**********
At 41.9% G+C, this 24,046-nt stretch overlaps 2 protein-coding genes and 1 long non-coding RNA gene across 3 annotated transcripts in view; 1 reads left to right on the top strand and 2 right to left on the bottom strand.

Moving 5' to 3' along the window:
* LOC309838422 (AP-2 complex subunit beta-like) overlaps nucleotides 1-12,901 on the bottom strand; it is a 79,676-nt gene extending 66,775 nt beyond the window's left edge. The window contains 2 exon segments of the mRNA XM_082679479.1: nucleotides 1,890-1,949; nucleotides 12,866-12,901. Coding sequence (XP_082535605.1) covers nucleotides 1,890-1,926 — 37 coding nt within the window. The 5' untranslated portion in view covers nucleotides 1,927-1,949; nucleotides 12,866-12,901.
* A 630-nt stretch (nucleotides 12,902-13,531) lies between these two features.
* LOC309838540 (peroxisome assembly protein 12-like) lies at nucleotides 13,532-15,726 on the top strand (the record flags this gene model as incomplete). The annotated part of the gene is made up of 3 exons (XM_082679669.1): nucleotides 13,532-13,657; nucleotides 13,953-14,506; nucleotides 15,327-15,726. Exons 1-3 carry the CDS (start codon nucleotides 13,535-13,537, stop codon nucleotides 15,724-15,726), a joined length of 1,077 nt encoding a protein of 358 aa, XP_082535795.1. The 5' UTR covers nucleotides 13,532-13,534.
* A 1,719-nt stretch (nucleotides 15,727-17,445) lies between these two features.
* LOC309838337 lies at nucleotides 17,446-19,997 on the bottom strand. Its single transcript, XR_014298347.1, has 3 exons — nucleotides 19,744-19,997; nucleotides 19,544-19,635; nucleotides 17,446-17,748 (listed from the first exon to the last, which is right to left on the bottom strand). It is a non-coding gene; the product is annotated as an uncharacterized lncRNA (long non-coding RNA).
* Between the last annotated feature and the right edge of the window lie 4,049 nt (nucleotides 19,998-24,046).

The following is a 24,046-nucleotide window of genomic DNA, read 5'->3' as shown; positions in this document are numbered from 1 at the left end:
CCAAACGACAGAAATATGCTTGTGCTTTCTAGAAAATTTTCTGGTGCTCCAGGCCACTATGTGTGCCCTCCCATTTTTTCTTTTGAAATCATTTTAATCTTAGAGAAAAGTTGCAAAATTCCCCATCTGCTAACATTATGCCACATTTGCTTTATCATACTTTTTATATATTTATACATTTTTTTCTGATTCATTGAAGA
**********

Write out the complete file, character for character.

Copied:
At 41.9% G+C, this 24,046-nt stretch overlaps 2 protein-coding genes and 1 long non-coding RNA gene across 3 annotated transcripts in view; 1 reads left to right on the top strand and 2 right to left on the bottom strand.

Moving 5' to 3' along the window:
* LOC309838422 (AP-2 complex subunit beta-like) overlaps nucleotides 1-12,901 on the bottom strand; it is a 79,676-nt gene extending 66,775 nt beyond the window's left edge. The window contains 2 exon segments of the mRNA XM_082679479.1: nucleotides 1,890-1,949; nucleotides 12,866-12,901. Coding sequence (XP_082535605.1) covers nucleotides 1,890-1,926 — 37 coding nt within the window. The 5' untranslated portion in view covers nucleotides 1,927-1,949; nucleotides 12,866-12,901.
* A 630-nt stretch (nucleotides 12,902-13,531) lies between these two features.
* LOC309838540 (peroxisome assembly protein 12-like) lies at nucleotides 13,532-15,726 on the top strand (the record flags this gene model as incomplete). The annotated part of the gene is made up of 3 exons (XM_082679669.1): nucleotides 13,532-13,657; nucleotides 13,953-14,506; nucleotides 15,327-15,726. Exons 1-3 carry the CDS (start codon nucleotides 13,535-13,537, stop codon nucleotides 15,724-15,726), a joined length of 1,077 nt encoding a protein of 358 aa, XP_082535795.1. The 5' UTR covers nucleotides 13,532-13,534.
* A 1,719-nt stretch (nucleotides 15,727-17,445) lies between these two features.
* LOC309838337 lies at nucleotides 17,446-19,997 on the bottom strand. Its single transcript, XR_014298347.1, has 3 exons — nucleotides 19,744-19,997; nucleotides 19,544-19,635; nucleotides 17,446-17,748 (listed from the first exon to the last, which is right to left on the bottom strand). It is a non-coding gene; the product is annotated as an uncharacterized lncRNA (long non-coding RNA).
* Between the last annotated feature and the right edge of the window lie 4,049 nt (nucleotides 19,998-24,046).

The following is a 24,046-nucleotide window of genomic DNA, read 5'->3' as shown; positions in this document are numbered from 1 at the left end:
CCAAACGACAGAAATATGCTTGTGCTTTCTAGAAAATTTTCTGGTGCTCCAGGCCACTATGTGTGCCCTCCCATTTTTTCTTTTGAAATCATTTTAATCTTAGAGAAAAGTTGCAAAATTCCCCATCTGCTAACATTATGCCACATTTGCTTTATCATACTTTTTATATATTTATACATTTTTTTCTGATTCATTGAAGA